Remember when everyone was napping at work? When sleep pods replaced break rooms and the soothing sounds of snoring could be heard coming from the C-suites? No? You must not have had the good fortune of working for Arianna Huffington, who made snoozing central to Thrive, her post-HuffPost venture. Or Zappos, where the nap room resembles an aquarium and features a mural with the very ominous (and clearly not well understood) phrase "Sleeping with the fishes." (Fans of The Godfather know that Luca Brasi certainly felt rested when he slept with the fishes.)

Too Smart for the Room 

You may have noticed this decade that every part of the office got a lot sillier, including conference rooms, which suddenly took on all sorts of clever names. Gone are the days of, "Let's meet in the conference room on the second floor" or "Mandatory meeting in the fishbowl." Now it's, "Let's talk in Bill Murray" (if you work at Buzzfeed) or, "I'm taking a private call in Dothraki Sea" (Instagram).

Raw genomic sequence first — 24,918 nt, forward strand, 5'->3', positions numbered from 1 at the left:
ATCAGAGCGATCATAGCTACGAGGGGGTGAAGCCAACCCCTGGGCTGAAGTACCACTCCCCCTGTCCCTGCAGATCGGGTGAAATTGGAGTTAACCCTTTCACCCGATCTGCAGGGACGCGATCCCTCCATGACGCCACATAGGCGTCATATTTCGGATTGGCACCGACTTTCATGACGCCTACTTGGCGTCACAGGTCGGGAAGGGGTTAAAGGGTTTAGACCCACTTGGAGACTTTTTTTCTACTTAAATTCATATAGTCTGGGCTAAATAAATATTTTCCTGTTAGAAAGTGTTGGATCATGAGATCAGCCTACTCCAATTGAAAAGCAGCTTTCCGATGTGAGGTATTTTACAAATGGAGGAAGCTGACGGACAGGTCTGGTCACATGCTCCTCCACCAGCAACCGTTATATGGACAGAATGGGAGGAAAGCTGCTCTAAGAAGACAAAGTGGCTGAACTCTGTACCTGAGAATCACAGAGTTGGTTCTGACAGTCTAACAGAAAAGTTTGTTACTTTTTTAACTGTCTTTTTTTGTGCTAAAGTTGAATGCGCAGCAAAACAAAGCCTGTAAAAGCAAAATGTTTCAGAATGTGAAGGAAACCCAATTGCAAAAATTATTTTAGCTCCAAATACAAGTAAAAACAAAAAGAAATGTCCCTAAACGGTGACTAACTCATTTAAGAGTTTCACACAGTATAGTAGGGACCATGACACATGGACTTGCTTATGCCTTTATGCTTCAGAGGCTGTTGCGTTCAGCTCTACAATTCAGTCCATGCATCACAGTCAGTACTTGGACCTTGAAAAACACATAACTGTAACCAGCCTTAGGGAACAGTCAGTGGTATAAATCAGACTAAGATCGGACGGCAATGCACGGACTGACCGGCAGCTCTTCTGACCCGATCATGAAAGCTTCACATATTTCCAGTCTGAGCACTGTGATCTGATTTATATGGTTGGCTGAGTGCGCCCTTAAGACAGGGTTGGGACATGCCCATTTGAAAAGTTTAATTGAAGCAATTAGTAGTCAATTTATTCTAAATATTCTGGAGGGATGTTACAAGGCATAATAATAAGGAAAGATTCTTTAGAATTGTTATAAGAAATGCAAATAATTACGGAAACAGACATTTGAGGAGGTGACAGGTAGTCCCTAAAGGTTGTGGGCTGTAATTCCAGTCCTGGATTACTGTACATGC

Open for Business 

Way back in December 2000, Malcolm Gladwell wrote an essay for The New Yorker called "Designs For Working" that made the case for open offices, which "exchange private space for public space." The idea grew in popularity as Gladwell went from journalist to "accidental guru," and by the 2010s, every company that wanted to be seen as creative or cutting edge had a bold, wide-open workspace. When Facebook's new headquarters opened in Menlo Park, California, in 2018, it was revealed to be one enormous room housing thousands of employees, including CEO Mark Zuckerberg. The open-office craze may have reached its peak in the headquarters of Barbarian Group, a New York City-based creative agency, which stations its entire team around a single 4,400-foot-table called the Superdesk that snakes around like a Hot Wheels track. By the decade's end, newer studies suggested that open offices aren't all they're cracked up to be. But the trend persists.

The Late Shift